Eurostar sell-off did not cover taxpayer investment, NAO finds

6 Nov 15

The government’s £757.1m sale of its stake in cross-Channel rail operator Eurostar did not cover the costs of public sector investment in the company and was driven by a desire to sell prior to the general election, auditors have said.

Analysing the sale, the National Audit Office said the sale in March met the objective of maximising taxpayer proceeds and represented value for money.
However, the total taxpayer spending on the high-speed channel tunnel line, including High Speed 1 link to London, was over £8bn. Direct financial investment in Eurostar estimated by the NAO to be around £3bn, meaning that there was a loss of over £2.2bn.

The timing of the sale, agreed in 2014, was primarily driven by the desire to sell prior to the 2015 election, the NAO concluded.

This is despite a forecast increase in Eurostar’s profits from 2016 once it has introduced new higher-capacity trains.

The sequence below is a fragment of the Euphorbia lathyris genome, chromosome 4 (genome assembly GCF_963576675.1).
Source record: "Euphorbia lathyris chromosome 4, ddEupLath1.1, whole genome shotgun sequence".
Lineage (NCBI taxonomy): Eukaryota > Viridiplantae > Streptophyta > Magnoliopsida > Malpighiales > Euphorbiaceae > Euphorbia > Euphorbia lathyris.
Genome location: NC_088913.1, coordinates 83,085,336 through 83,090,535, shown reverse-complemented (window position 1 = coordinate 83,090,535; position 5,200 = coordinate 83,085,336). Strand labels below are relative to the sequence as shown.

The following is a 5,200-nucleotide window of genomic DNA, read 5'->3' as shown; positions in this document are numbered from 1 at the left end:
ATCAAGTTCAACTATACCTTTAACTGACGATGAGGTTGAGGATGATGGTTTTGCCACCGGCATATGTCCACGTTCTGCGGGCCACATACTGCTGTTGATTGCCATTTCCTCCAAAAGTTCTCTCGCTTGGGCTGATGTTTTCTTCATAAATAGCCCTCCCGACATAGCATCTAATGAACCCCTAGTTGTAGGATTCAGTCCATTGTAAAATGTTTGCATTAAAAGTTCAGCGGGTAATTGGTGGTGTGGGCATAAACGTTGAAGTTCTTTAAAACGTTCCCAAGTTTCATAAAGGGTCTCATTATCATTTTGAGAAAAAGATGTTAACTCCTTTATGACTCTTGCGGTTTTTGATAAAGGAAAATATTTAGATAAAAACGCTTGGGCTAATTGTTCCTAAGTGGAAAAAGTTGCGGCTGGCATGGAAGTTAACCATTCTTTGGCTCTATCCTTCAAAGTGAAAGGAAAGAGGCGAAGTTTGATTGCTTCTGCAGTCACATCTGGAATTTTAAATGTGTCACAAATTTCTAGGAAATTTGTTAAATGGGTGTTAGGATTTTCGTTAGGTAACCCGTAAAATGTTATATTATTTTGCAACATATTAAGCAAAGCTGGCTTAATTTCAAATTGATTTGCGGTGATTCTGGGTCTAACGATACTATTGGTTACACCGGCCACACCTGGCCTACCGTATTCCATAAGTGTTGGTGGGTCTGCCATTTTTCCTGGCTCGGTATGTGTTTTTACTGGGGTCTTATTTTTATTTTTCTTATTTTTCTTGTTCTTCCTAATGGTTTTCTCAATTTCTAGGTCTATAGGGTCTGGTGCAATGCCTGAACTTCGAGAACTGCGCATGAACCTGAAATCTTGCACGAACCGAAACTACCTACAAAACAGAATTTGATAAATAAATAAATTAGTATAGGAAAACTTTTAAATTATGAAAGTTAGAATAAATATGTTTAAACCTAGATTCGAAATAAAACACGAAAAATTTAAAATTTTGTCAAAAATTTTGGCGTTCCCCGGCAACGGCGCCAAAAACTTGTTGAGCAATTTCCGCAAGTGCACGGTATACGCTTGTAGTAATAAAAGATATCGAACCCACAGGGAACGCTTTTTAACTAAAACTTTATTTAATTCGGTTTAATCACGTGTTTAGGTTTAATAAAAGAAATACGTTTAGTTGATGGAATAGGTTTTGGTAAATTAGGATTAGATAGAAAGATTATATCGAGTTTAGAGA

Although ministers considered waiting to sell until after the new trains were introduced, it was decided any delay would come with uncertainty and risks.

Auditor general Amyas Morse said the government had prepared well for the sale of Eurostar and the sale process was run effectively.
“I regard the sale as value for money,” he said.

“This case illustrates some general lessons for government as it embarks on an unprecedented asset sales programme forecast to exceed £62bn over this Parliament.

“These lessons include: the need for detailed business cases in support of the decision to sell; objective and robust valuations to decide if, and when, to sell; and getting good value from advisers.”

The sale price of £585.1m for the 40% stake was almost double the government’s central valuation of £305m, while Eurostar paid £172m to redeem the UK government’s preference share, created to pay a dividend, following negotiation with the company and its other shareholders. The preference share was created when the company was incorporated in 2010.

Responding to the report, a Treasury spokeswoman said: “We welcome confirmation from the National Audit Office that the government sale of the UK’s shareholding in Eurostar delivered a good deal for British taxpayers – raising a total of £757.1m to help reduce our national debt – and with a process that was well-run and effective.”

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